Amortization Schedule Calculator
What Is An Amortization Schedule?
An amortization schedule is a table that shows homeowners how much money they will pay in principal (starting amount of the loan) and in interest over time. It shows the regular payment on your mortgage over the years and each payment is applied to the principal balance and interest.
An amortization schedule calculator can help you:
- Determine how much is paid toward your principal balance or interest during any given payment.
- Calculate how much of your total principal balance and interest have been paid by a particular date.
- Show how much of your principal balance you owe on a given date.
- Determine how much time you can cut off your mortgage by making extra payments.
How Do You Calculate Amortization?
Homeowners can calculate the amortization of their mortgage by plugging their information into an amortization calculator, which uses a formula to calculate your monthly mortgage payments
By using an amortization calculator, you can:
- Calculate principal and interest paid in any particular payment.
- Calculate the total principal and interest paid on a particular date.
- Calculate how much principal is owed now or in the future.
How Do I Create A Loan Amortization Schedule?
Your loan amortization schedule tells you how much you need to make in monthly payments to pay off your mortgage within the term length of the loan. The key number when creating your loan amortization schedule is your monthly payment.
Your monthly payment is calculated by taking your current loan amount, mortgage term in years, interest rate per year and the state you reside in and inputting that information into the amortization schedule calculator.
How To Use An Amortization Schedule Calculator
To use our amortization schedule calculator, you will need a few pieces of information, including the principal balance for your mortgage, your annual interest rate, the term of the mortgage and your state of residency. You can also enter additional payments to see how this affects your overall mortgage length.
This calculator can help you determine:
- How much principal you owe now or will owe in the future.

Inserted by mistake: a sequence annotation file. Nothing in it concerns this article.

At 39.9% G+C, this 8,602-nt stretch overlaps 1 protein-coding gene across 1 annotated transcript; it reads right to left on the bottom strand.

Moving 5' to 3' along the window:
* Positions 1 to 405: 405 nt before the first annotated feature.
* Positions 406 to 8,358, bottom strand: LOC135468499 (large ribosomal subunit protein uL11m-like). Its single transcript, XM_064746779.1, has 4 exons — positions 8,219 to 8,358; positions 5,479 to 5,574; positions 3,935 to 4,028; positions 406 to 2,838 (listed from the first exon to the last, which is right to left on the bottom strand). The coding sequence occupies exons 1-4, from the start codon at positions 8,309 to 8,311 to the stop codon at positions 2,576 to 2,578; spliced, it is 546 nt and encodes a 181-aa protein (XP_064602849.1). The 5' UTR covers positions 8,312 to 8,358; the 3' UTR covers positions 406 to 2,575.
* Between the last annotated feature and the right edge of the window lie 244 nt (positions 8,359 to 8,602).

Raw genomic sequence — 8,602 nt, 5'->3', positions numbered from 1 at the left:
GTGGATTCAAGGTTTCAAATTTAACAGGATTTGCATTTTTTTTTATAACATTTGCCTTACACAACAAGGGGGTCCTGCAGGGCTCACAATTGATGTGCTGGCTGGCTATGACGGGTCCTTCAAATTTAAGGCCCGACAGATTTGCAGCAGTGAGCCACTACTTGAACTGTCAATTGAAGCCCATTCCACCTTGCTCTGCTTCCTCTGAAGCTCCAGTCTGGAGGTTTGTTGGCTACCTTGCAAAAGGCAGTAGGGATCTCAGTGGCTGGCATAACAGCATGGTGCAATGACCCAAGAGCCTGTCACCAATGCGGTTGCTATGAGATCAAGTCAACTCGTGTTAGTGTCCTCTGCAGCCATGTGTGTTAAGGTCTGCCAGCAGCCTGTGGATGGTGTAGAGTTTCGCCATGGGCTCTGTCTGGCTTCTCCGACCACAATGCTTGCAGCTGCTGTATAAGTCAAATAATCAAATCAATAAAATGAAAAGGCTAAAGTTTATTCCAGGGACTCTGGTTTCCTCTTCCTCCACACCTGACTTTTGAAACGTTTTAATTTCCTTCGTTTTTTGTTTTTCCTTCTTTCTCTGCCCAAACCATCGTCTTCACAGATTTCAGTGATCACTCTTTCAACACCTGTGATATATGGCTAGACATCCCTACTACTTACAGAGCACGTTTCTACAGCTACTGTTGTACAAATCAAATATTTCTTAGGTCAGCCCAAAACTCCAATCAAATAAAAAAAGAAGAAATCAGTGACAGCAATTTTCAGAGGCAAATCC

- How much extra you need to pay in order to reduce mortgage length.
- How much equity you have.
Amortization Calculator Results Explained
Once you enter all the necessary information into the amortization calculator, it will yield several results such as the monthly payment, total remaining balance, total principal and total interest paid.
To determine these results, the calculator uses these numbers:
- Loan amount: The loan amount is the principal balance of your mortgage that you owe to the lender, not including interest.
- Interest rate: This is a percentage of the loan amount borrowers must pay in addition to the cost of the mortgage.
- Loan term: The loan term is the amount of time it will take to pay back the mortgage.
The monthly payment for your mortgage will initially cover the interest, and then slowly subtract the money you owe on your home loan over time. However, it's important to note that this doesn’t include other home expenses such as insurance, property taxes or utilities.
The total remaining balance is how much you still owe in order to pay off your home, while the total principal paid is the amount you borrowed. The total interest paid is determined by your interest rate and how much this stacks up every month.
How Many Years Will Come Off My Mortgage By Paying Extra?
To see how many years you can take off your mortgage, try entering a shorter loan length in the amortization schedule calculator and see if the higher monthly payment fits in your budget, as it can save you in interest in the future. However, if the higher monthly payments aren’t affordable, you could consider making extra principal payments. Homeowners with 30-year mortgages will pay a lot more in interest than a 15-year mortgage since interest rates on shorter term loans are typically lower than long-term ones.
By making just one extra principal payment annually, you could take 5 years off a 30-year mortgage. You can also make extra payments if you have expendable income from a bonus or tax refund. On the other hand, if you’re facing financial hardship, you can resume the extra payment the following year.